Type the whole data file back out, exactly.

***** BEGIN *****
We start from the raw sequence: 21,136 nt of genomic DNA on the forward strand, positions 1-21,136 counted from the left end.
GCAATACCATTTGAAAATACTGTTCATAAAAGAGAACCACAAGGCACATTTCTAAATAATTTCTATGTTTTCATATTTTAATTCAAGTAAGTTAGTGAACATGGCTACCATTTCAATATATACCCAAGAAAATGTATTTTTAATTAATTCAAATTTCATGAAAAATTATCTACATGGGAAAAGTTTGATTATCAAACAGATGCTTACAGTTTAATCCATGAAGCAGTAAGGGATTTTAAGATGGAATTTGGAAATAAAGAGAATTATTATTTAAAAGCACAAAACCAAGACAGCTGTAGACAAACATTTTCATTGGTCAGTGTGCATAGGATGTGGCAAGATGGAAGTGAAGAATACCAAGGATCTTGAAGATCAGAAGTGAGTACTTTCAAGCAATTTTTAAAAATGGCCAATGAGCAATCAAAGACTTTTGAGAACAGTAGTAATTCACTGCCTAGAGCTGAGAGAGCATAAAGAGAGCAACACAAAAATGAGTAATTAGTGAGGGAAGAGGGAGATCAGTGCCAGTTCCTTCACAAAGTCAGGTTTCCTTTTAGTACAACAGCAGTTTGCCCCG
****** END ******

We start from the raw sequence: 21,136 nt of genomic DNA on the forward strand, positions 1-21,136 counted from the left end.
GCAATACCATTTGAAAATACTGTTCATAAAAGAGAACCACAAGGCACATTTCTAAATAATTTCTATGTTTTCATATTTTAATTCAAGTAAGTTAGTGAACATGGCTACCATTTCAATATATACCCAAGAAAATGTATTTTTAATTAATTCAAATTTCATGAAAAATTATCTACATGGGAAAAGTTTGATTATCAAACAGATGCTTACAGTTTAATCCATGAAGCAGTAAGGGATTTTAAGATGGAATTTGGAAATAAAGAGAATTATTATTTAAAAGCACAAAACCAAGACAGCTGTAGACAAACATTTTCATTGGTCAGTGTGCATAGGATGTGGCAAGATGGAAGTGAAGAATACCAAGGATCTTGAAGATCAGAAGTGAGTACTTTCAAGCAATTTTTAAAAATGGCCAATGAGCAATCAAAGACTTTTGAGAACAGTAGTAATTCACTGCCTAGAGCTGAGAGAGCATAAAGAGAGCAACACAAAAATGAGTAATTAGTGAGGGAAGAGGGAGATCAGTGCCAGTTCCTTCACAAAGTCAGGTTTCCTTTTAGTACAACAGCAGTTTGCCCCG